History in stone
The Amaravati Gallery at the Madras Museum houses some priceless pieces of Indian art. With the renovation of this part of the museum, visitors will get an opportunity to catch glimpses of a glorious era in history.
THE GOVERNMENT Museum at Egmore, popularly known as the Madras Museum, is one of the oldest and largest museums in South Asia. It recently celebrated its post-centenary golden jubilee with seminars and exhibitions.
Visitors to the Madras Museum would be familiar with its `Amaravati gallery' housing the ancient Buddhist sculptures from Amaravati in Andhra Pradesh. Few of these visitors would, however, be aware that the sculptures in the gallery form a small fraction of the finds from Amaravati - many are housed in the British Museum in London and the Archaeological Site Museum at Amaravati itself.
As on date, Amaravati, locally known as Dipaldinne or `Hill of Lamps', is a tiny town 35 km north of Guntur in Andhra Pradesh. Its antiquity dates back to the time when man was in a primitive stage of existence. Stone Age tools such as handaxes, cleavers, discoids and scrapers have been discovered in the region.
The recorded history of Amaravati begins from the time of Asoka, the famous Mauryan emperor who ruled from 272 to 235 B.C. The site has yielded a quartzite pillar bearing an inscription of Asoka. After the decline of the Mauryas, the later Satavahanas chose Dharanikota or Dhanyakataka near Amaravati as their capital. The Satavahanas were eventually replaced by the Ikshvaku rulers. At a much later date, the Pallava kings had their capital at Dharanikota before they migrated to Kanchipuram in Tamil Nadu.
The stupa at Amaravati is one of the biggest in South India. The ancient inscriptions refer to it as the Mahachaitya. It was originally built during the time of Asoka but was extensively enlarged and embellished by later rulers. It consisted of a solid central dome of bricks mounted on a drum-like platform. The dome was nearly 50m in diameter. The entire monument was covered with sculptured panels made of limestone or `Palnad marble' found in the neighbourhood. The sculptures mostly portrayed scenes from Buddhist mythology.
The stupa was surrounded by a fence or railing, pierced by four gateways, one in each of four cardinal directions.
With the decline of Buddhism in the medieval period, the Amaravati stupa, like many other stupas in Andhra and elsewhere, began to be neglected. It finally collapsed and some of its sculptures were buried in the rubble. An interesting 14th Century inscription from Gadaladeniya near Kandy in Sri Lanka, mentions the repairs made to the stupa.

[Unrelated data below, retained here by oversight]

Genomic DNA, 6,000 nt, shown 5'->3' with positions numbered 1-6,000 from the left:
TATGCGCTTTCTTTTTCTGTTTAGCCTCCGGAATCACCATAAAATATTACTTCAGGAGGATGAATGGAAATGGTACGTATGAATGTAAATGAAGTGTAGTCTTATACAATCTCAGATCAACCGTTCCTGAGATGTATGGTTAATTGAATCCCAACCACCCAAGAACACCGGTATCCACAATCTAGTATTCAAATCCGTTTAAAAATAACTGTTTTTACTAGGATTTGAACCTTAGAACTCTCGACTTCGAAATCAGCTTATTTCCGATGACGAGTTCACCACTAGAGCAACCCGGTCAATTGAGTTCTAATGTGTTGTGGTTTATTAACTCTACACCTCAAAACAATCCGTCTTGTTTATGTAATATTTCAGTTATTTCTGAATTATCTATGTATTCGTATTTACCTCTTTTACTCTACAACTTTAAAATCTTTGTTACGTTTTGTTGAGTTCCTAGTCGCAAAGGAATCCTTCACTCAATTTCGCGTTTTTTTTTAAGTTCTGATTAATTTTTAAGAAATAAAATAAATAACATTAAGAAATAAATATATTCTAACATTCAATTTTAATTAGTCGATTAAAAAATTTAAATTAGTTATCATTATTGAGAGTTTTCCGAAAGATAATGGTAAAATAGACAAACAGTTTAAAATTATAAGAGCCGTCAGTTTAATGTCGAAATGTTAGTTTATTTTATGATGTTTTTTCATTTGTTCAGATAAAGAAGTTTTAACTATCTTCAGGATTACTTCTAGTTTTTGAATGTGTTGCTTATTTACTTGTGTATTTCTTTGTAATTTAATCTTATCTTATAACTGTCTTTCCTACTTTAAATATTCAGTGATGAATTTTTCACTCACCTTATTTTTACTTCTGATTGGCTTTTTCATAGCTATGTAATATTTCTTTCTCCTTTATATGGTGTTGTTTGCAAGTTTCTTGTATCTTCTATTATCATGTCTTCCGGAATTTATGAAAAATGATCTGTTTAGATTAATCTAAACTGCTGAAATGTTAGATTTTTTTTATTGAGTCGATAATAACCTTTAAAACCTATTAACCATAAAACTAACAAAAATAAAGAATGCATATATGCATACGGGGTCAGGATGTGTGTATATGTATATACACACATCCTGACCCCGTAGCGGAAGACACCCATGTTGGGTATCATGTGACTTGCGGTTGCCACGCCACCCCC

After this, we hear nothing about the site or the stupa for the next 500 years. The stupa gradually became a forgotten piece of history till treasure-diggers and archaeologists began to unearth the various sculptures, unfolding thus the history of the site and its monument.
If the early history of Amaravati and its stupa is dramatic and intriguing, its chance re-discovery by the archaeologists is more so. Around the year 1796, an enterprising zamindar shifted his residence from crowded Chintapalli to deserted Amaravati. He soon invited other people to settle in Amaravati. This led to the construction of roads and houses in the area. In the course of construction, the workers often found large bricks and carved limestone slabs below the ground. The news soon reached the ears of Colonel Colin Mackenzie, who visited the site twice (in 1787 and 1818) and prepared drawings and sketches of the relics in the area. Eventually, several European scholars like Sir Walter Smith, Robert Sewell, James Burgess and Alexander Rea excavated the site and unearthed many sculptures that once adorned the stupa. In recent decades, the Archaeological Survey of India has conducted further excavations in the area.
Art historians regard the Amaravati art as one of the three major styles or schools of ancient Indian art, the other two being the Gandhara style and the Mathura style. Some of the Buddhist sculptures of Amaravati betray a Greco-Roman influence that was the direct result of the close trade and diplomatic contacts between South India and the ancient Romans. Indeed, Amaravati has itself yielded a few Roman coins. For many years, the Amaravati sculptures in the British Museum were not on display but were stored in the museum's basement. A few years ago, the museum constructed a new gallery for these sculptures. In an attempt to convey the significance of these sculptures and how they originally looked, a section of the stupa has been recreated by arranging the sculptures on the gallery wall up to height of 15 feet. A portion of the railing or fence has also been reconstructed in front of the gallery. As the sculptures are extremely sensitive to air pollution and changes in temperature, the gallery has been de-humidified and air-conditioned and is enclosed by a glass wall. The Madras Museum has now announced its plans to refurbish its Amaravati Gallery. One hopes that the authorities will effectively re-create the ambience of Amaravati, on the lines of the British Museum gallery.
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